Speech By Mrs Josephine Teo, Minister of State For Finance And Transport At The HCS Connection 2012, "Reshaping Human Capital For Business Success In The New Economy"25 May 2012
Mrs Fang Ai Lian, Chairman, Human Capital Singapore Management Board
Mr Ho Meng Kit, Chief Executive Officer, Singapore Business Federation
Ladies and Gentlemen
It gives me great pleasure to join you this evening at the HCS Connection 2012 jointly organised by Human Capital Singapore (HCS) and the Singapore Business Federation (SBF). I understand that the next item on the agenda is dinner and will attempt to make my remarks short and sweet.
2 Within this room there is a high degree of understanding of what is happening around the world. It is getting more complex and competitive, not less. In fact, before joining you, I had a meeting with the Lord Mayor of the City of London. He is the ambassador of the financial and professional sectors in London and he was making is rounds in South-east Asia like the Philippines and Thailand.
3 We discussed some of the challenges the economies, especially those in Europe, are facing. We touched on the issue of financial regulation and the difficult trade-offs and balancing that needs to be done by the European regulators. On the one hand, tightening the screws and ensuring prudential measures are being introduced in a way that will protect financial investors. At the same time, they have to ensure that this does not kill off the credit supply and momentum that is needed to generate growth.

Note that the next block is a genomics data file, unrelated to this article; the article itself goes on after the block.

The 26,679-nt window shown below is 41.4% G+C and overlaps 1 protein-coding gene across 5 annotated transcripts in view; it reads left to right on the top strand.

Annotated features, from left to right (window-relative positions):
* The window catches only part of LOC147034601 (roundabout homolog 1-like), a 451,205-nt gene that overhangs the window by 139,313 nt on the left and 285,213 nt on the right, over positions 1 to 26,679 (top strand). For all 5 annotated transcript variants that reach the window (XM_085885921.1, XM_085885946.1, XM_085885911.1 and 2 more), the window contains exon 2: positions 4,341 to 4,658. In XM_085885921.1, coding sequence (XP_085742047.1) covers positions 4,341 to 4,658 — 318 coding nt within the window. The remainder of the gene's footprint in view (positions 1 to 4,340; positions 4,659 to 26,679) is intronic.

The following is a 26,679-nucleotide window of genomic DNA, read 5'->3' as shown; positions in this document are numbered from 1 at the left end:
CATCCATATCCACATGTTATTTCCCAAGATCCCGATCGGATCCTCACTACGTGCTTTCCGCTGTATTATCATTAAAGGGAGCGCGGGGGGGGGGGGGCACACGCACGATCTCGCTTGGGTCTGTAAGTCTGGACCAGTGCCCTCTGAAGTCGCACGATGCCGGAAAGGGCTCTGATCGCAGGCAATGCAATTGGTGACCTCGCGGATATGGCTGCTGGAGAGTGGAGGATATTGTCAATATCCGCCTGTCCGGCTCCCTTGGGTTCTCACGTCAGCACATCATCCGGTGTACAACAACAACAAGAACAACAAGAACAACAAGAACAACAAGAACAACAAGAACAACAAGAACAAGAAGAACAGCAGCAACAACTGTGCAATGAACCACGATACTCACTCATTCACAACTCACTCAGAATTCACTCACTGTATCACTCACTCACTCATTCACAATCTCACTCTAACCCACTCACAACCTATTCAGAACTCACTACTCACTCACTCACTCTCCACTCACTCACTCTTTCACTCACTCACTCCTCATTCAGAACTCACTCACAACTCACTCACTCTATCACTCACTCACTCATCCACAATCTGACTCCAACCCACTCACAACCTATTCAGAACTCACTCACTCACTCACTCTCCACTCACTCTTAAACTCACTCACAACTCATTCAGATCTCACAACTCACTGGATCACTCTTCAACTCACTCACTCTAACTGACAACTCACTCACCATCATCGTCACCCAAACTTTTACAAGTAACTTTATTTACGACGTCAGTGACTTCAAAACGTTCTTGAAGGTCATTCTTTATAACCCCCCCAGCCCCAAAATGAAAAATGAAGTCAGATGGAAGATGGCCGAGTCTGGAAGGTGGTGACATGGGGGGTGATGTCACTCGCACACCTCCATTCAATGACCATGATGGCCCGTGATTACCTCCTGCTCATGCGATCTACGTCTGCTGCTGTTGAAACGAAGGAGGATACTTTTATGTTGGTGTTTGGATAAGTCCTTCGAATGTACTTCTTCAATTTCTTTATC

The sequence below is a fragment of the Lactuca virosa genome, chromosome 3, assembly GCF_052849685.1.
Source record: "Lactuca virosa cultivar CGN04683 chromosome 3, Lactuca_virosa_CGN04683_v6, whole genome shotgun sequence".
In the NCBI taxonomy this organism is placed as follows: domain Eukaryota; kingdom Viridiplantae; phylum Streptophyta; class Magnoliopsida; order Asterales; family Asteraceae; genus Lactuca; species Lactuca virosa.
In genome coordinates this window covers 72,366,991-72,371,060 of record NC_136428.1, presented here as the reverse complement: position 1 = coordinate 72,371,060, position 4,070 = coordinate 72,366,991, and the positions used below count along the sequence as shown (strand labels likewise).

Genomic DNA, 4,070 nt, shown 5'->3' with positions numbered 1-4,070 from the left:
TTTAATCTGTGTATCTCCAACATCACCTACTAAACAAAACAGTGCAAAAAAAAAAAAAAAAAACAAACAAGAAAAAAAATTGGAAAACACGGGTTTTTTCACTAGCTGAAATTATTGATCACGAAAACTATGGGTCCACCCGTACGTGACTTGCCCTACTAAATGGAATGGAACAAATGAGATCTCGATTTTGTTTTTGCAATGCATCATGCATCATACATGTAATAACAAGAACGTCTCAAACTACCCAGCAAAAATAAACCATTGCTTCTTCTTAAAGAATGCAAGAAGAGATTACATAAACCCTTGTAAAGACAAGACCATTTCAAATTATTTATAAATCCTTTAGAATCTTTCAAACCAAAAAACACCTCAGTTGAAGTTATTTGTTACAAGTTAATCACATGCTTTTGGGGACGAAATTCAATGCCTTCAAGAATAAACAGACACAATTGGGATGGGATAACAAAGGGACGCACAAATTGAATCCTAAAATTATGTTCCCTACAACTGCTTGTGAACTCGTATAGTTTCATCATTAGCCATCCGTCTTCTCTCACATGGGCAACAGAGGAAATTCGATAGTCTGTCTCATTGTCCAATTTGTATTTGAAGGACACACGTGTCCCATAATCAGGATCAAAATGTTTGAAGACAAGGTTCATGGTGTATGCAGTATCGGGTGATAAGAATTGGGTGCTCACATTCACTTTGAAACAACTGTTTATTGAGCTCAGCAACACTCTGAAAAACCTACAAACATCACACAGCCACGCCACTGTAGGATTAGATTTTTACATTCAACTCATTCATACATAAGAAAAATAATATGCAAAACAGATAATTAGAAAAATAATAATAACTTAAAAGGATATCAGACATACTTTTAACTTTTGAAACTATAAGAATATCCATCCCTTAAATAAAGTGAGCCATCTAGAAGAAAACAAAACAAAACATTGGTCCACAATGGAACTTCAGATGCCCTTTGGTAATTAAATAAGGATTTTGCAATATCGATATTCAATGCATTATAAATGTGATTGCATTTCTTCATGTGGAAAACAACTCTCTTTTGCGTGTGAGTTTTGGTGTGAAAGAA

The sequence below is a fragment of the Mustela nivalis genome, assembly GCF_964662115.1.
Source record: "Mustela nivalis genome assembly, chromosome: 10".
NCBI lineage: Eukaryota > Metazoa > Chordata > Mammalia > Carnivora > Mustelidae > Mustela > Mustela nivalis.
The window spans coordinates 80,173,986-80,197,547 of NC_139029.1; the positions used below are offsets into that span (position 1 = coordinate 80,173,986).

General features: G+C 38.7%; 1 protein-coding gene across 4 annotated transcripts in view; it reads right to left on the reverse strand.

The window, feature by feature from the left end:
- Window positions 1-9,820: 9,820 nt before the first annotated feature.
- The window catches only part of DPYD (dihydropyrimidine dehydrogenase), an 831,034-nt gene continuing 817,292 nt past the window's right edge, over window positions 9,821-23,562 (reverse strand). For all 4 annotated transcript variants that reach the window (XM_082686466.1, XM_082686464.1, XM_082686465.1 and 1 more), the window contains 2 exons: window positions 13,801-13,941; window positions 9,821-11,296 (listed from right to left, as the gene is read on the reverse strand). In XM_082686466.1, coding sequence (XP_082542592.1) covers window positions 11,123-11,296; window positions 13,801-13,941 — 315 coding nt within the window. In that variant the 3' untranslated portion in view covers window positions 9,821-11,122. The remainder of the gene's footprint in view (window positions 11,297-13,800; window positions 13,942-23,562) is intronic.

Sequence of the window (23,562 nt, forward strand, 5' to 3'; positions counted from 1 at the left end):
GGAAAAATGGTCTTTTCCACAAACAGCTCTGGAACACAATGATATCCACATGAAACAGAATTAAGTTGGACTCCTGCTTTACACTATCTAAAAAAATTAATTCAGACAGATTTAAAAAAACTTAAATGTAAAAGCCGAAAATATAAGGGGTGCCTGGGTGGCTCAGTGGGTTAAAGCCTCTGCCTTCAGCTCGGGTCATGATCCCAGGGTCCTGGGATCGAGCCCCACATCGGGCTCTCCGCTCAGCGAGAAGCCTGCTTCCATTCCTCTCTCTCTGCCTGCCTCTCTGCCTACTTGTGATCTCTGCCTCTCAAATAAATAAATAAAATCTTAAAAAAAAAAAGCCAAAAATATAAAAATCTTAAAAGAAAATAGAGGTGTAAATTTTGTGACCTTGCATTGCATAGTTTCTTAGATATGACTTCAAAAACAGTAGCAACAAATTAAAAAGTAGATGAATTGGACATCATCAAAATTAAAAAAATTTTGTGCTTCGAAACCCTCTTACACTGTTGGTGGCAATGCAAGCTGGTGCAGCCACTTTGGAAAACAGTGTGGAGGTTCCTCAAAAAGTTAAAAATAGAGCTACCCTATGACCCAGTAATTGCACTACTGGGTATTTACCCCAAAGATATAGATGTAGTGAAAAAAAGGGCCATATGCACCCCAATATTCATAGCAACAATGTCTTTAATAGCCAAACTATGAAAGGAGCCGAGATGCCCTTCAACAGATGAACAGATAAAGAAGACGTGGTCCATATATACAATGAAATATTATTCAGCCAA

4 We specifically discussed the financial transactions tax, which the UK is stridently opposed to. However, there are some in continental Europe who ask for this, partly in response to political pressures as this is an election year for many European countries. It is a very complex balancing act that takes place between regulators, political leaders and policy makers. It is a very complex set of dynamics that each one of us operates in. We are all impacted one way or the other – sometimes more directly, sometimes we are further away from the heat.
5 Hence, global leaders have to be more competent. In particular, we have to become better in dealing with the shifts in policies and in innovation to allow our businesses to find a way out in dealing with these multiple challenges. We have to become more skillful in navigating the different tradeoffs. At the same time, among the whole suite of challenges, we have to find more ways for our businesses to become more productive. This is especially so in Singapore, where we know that quite apart from all these external challenges, we are also dealing with the challenge of becoming more productive because of resource constraints.
6 If I may, I just want to make two points. Firstly, let us cast our minds back to a time not too long ago, where HR managers were particularly worried. I know this very well as I was in the labour movement at that time. I recalled in the beginning of 2009, a few months after the Lehman Brothers collapse, we were looking at a global unemployment of 50 million. In Singapore, we might have to lay off 100000 people. There was a great sense of concern on how the next few years would turn out. We introduced the Resilience Package and it worked well. By the third quarter of 2009, we were already seeing a rebound. We actually closed 2009 with a 1.9 per cent growth and some job creation.